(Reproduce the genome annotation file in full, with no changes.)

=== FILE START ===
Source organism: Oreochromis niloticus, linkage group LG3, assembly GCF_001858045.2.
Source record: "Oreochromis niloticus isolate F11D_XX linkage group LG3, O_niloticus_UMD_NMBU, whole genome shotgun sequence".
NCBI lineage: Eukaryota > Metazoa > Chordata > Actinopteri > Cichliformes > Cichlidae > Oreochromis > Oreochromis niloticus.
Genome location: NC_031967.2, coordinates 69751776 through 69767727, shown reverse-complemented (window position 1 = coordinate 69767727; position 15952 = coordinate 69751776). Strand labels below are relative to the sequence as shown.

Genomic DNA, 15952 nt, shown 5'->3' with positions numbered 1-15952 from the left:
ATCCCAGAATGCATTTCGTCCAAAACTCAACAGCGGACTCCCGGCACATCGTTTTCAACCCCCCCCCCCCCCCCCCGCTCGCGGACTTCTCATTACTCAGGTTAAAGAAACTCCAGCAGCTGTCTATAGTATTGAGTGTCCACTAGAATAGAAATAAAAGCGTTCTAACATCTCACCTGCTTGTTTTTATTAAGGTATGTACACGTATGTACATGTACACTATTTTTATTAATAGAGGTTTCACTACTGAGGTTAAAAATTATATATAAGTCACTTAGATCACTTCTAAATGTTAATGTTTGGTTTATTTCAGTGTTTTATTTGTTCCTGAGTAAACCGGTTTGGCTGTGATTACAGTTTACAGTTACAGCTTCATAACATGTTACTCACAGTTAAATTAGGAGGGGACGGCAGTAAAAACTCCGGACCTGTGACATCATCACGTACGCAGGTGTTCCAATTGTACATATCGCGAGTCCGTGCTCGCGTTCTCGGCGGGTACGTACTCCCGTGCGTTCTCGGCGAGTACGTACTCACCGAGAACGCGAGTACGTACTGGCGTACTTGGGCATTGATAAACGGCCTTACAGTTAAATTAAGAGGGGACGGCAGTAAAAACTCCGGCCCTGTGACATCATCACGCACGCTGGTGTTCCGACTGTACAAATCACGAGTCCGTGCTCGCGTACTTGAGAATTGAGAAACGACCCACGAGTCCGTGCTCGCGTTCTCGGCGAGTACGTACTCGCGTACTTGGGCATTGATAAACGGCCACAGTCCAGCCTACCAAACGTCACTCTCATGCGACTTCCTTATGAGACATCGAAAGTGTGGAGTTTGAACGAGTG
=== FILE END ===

Source organism: Oreochromis niloticus, linkage group LG3, assembly GCF_001858045.2.
Source record: "Oreochromis niloticus isolate F11D_XX linkage group LG3, O_niloticus_UMD_NMBU, whole genome shotgun sequence".
NCBI lineage: Eukaryota > Metazoa > Chordata > Actinopteri > Cichliformes > Cichlidae > Oreochromis > Oreochromis niloticus.
Genome location: NC_031967.2, coordinates 69751776 through 69767727, shown reverse-complemented (window position 1 = coordinate 69767727; position 15952 = coordinate 69751776). Strand labels below are relative to the sequence as shown.

Genomic DNA, 15952 nt, shown 5'->3' with positions numbered 1-15952 from the left:
ATCCCAGAATGCATTTCGTCCAAAACTCAACAGCGGACTCCCGGCACATCGTTTTCAACCCCCCCCCCCCCCCCCCGCTCGCGGACTTCTCATTACTCAGGTTAAAGAAACTCCAGCAGCTGTCTATAGTATTGAGTGTCCACTAGAATAGAAATAAAAGCGTTCTAACATCTCACCTGCTTGTTTTTATTAAGGTATGTACACGTATGTACATGTACACTATTTTTATTAATAGAGGTTTCACTACTGAGGTTAAAAATTATATATAAGTCACTTAGATCACTTCTAAATGTTAATGTTTGGTTTATTTCAGTGTTTTATTTGTTCCTGAGTAAACCGGTTTGGCTGTGATTACAGTTTACAGTTACAGCTTCATAACATGTTACTCACAGTTAAATTAGGAGGGGACGGCAGTAAAAACTCCGGACCTGTGACATCATCACGTACGCAGGTGTTCCAATTGTACATATCGCGAGTCCGTGCTCGCGTTCTCGGCGGGTACGTACTCCCGTGCGTTCTCGGCGAGTACGTACTCACCGAGAACGCGAGTACGTACTGGCGTACTTGGGCATTGATAAACGGCCTTACAGTTAAATTAAGAGGGGACGGCAGTAAAAACTCCGGCCCTGTGACATCATCACGCACGCTGGTGTTCCGACTGTACAAATCACGAGTCCGTGCTCGCGTACTTGAGAATTGAGAAACGACCCACGAGTCCGTGCTCGCGTTCTCGGCGAGTACGTACTCGCGTACTTGGGCATTGATAAACGGCCACAGTCCAGCCTACCAAACGTCACTCTCATGCGACTTCCTTATGAGACATCGAAAGTGTGGAGTTTGAACGAGTG